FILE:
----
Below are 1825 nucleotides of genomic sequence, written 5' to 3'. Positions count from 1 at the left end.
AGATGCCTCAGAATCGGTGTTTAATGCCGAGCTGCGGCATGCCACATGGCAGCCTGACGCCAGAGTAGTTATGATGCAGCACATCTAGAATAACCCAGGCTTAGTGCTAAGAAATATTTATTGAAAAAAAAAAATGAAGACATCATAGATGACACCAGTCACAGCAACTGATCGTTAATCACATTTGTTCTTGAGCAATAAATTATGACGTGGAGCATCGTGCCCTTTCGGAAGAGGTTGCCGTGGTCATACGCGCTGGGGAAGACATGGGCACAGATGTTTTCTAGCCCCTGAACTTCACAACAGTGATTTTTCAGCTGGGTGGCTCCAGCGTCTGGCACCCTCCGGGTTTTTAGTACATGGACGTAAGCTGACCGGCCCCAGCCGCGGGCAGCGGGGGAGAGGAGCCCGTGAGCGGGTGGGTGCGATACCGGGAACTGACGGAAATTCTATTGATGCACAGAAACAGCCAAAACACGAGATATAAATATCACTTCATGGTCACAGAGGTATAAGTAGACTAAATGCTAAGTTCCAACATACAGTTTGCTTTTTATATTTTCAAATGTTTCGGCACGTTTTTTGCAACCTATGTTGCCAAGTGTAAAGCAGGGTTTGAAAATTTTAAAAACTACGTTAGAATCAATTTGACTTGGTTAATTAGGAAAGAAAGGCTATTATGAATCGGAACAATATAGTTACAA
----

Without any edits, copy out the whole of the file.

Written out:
Below are 1825 nucleotides of genomic sequence, written 5' to 3'. Positions count from 1 at the left end.
AGATGCCTCAGAATCGGTGTTTAATGCCGAGCTGCGGCATGCCACATGGCAGCCTGACGCCAGAGTAGTTATGATGCAGCACATCTAGAATAACCCAGGCTTAGTGCTAAGAAATATTTATTGAAAAAAAAAAATGAAGACATCATAGATGACACCAGTCACAGCAACTGATCGTTAATCACATTTGTTCTTGAGCAATAAATTATGACGTGGAGCATCGTGCCCTTTCGGAAGAGGTTGCCGTGGTCATACGCGCTGGGGAAGACATGGGCACAGATGTTTTCTAGCCCCTGAACTTCACAACAGTGATTTTTCAGCTGGGTGGCTCCAGCGTCTGGCACCCTCCGGGTTTTTAGTACATGGACGTAAGCTGACCGGCCCCAGCCGCGGGCAGCGGGGGAGAGGAGCCCGTGAGCGGGTGGGTGCGATACCGGGAACTGACGGAAATTCTATTGATGCACAGAAACAGCCAAAACACGAGATATAAATATCACTTCATGGTCACAGAGGTATAAGTAGACTAAATGCTAAGTTCCAACATACAGTTTGCTTTTTATATTTTCAAATGTTTCGGCACGTTTTTTGCAACCTATGTTGCCAAGTGTAAAGCAGGGTTTGAAAATTTTAAAAACTACGTTAGAATCAATTTGACTTGGTTAATTAGGAAAGAAAGGCTATTATGAATCGGAACAATATAGTTACAA